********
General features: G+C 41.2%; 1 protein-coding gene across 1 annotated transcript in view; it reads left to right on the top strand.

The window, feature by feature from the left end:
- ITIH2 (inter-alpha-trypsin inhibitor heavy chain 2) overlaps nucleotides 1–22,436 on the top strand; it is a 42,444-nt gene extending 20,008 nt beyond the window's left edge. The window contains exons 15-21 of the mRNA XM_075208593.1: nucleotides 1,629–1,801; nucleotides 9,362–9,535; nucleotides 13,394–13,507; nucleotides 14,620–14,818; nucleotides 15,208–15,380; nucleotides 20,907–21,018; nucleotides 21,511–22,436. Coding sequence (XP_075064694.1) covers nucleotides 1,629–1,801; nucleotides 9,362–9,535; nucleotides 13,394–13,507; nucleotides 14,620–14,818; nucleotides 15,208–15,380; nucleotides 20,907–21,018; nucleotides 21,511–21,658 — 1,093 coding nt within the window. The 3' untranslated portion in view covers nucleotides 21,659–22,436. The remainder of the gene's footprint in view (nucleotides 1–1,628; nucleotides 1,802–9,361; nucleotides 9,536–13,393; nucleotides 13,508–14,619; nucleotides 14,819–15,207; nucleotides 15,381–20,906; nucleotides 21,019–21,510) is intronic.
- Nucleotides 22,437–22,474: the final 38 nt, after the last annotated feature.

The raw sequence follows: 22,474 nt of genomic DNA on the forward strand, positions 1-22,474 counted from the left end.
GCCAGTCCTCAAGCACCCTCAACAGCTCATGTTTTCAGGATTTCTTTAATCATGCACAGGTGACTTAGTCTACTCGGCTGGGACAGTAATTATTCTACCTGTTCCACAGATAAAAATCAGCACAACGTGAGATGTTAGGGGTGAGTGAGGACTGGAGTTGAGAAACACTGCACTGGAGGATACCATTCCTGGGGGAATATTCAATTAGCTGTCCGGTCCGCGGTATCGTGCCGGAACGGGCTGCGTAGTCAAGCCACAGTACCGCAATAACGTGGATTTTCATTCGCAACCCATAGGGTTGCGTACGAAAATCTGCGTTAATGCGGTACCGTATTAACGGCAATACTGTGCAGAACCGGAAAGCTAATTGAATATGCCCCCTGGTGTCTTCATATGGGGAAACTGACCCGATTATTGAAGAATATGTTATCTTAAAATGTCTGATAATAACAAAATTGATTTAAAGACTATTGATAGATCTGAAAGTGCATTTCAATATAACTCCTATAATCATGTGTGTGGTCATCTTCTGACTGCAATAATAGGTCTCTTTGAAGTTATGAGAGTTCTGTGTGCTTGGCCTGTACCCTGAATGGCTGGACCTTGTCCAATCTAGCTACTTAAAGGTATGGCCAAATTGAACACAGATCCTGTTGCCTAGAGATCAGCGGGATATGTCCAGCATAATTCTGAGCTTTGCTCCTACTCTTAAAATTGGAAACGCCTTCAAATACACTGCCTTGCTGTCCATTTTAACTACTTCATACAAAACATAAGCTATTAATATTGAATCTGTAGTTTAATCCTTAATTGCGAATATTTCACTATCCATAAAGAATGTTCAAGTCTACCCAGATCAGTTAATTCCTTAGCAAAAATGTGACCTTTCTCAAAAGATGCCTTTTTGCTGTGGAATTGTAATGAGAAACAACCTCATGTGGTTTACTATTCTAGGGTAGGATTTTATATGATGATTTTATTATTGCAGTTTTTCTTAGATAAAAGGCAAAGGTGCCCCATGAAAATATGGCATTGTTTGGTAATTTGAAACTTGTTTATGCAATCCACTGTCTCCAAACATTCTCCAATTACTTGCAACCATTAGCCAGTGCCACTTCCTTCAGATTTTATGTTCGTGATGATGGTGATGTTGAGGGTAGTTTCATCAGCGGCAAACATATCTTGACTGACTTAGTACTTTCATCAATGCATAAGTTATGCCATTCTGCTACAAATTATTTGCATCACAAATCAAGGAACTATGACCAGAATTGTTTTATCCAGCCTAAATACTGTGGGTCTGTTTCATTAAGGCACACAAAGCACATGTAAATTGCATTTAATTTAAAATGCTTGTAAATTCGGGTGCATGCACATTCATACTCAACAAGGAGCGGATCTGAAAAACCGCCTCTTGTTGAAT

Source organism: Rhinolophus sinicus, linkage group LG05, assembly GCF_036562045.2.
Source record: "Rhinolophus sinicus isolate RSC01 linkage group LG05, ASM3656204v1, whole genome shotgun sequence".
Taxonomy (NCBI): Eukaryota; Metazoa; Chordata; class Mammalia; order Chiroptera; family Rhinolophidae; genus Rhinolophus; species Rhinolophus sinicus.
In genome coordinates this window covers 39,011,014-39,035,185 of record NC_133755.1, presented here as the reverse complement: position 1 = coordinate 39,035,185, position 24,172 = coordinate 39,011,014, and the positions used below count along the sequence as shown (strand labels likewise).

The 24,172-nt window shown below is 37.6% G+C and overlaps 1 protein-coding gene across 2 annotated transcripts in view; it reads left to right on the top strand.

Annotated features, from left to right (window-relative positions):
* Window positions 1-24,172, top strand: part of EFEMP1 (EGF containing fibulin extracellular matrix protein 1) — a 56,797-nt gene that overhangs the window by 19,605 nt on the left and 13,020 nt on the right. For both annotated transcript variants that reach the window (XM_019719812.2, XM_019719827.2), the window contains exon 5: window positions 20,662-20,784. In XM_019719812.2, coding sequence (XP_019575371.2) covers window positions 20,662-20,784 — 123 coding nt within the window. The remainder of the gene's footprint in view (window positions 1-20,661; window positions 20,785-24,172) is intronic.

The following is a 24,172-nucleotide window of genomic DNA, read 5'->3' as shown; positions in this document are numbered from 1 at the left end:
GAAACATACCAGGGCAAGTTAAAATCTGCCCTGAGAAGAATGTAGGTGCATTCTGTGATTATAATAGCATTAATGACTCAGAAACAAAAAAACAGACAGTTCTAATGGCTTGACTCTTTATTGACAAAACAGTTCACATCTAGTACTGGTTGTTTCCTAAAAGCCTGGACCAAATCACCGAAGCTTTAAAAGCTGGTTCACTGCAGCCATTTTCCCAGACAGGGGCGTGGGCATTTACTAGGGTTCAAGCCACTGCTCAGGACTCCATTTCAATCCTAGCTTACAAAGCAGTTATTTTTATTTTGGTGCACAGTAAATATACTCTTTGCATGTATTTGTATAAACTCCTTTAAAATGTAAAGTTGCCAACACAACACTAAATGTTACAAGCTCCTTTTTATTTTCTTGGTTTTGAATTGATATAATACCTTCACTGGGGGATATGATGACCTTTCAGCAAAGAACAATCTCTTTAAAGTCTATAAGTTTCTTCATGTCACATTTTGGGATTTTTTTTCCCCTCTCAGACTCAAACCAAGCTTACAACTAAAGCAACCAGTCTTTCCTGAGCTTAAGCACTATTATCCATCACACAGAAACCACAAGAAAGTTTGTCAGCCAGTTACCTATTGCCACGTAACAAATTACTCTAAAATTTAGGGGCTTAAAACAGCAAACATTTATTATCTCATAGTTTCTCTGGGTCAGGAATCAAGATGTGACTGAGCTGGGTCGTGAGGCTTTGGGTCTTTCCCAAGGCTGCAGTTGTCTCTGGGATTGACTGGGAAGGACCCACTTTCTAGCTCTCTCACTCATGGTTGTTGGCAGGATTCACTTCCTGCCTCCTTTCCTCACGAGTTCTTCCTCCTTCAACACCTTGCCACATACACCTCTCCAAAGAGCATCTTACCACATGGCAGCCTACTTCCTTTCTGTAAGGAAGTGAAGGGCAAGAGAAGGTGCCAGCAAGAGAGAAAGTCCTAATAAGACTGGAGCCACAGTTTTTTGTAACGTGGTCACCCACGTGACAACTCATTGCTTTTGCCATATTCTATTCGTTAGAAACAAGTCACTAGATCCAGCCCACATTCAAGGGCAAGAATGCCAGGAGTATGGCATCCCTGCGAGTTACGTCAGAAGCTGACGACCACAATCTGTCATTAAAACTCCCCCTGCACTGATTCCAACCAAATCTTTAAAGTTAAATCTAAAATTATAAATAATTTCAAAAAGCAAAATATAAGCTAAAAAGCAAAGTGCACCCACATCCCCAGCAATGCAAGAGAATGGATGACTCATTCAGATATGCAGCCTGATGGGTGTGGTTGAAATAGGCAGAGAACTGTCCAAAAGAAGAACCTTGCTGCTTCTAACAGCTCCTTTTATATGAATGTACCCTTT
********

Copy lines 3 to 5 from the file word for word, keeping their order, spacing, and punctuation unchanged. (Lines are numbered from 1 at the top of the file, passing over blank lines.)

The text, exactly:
- ITIH2 (inter-alpha-trypsin inhibitor heavy chain 2) overlaps nucleotides 1–22,436 on the top strand; it is a 42,444-nt gene extending 20,008 nt beyond the window's left edge. The window contains exons 15-21 of the mRNA XM_075208593.1: nucleotides 1,629–1,801; nucleotides 9,362–9,535; nucleotides 13,394–13,507; nucleotides 14,620–14,818; nucleotides 15,208–15,380; nucleotides 20,907–21,018; nucleotides 21,511–22,436. Coding sequence (XP_075064694.1) covers nucleotides 1,629–1,801; nucleotides 9,362–9,535; nucleotides 13,394–13,507; nucleotides 14,620–14,818; nucleotides 15,208–15,380; nucleotides 20,907–21,018; nucleotides 21,511–21,658 — 1,093 coding nt within the window. The 3' untranslated portion in view covers nucleotides 21,659–22,436. The remainder of the gene's footprint in view (nucleotides 1–1,628; nucleotides 1,802–9,361; nucleotides 9,536–13,393; nucleotides 13,508–14,619; nucleotides 14,819–15,207; nucleotides 15,381–20,906; nucleotides 21,019–21,510) is intronic.
- Nucleotides 22,437–22,474: the final 38 nt, after the last annotated feature.

The raw sequence follows: 22,474 nt of genomic DNA on the forward strand, positions 1-22,474 counted from the left end.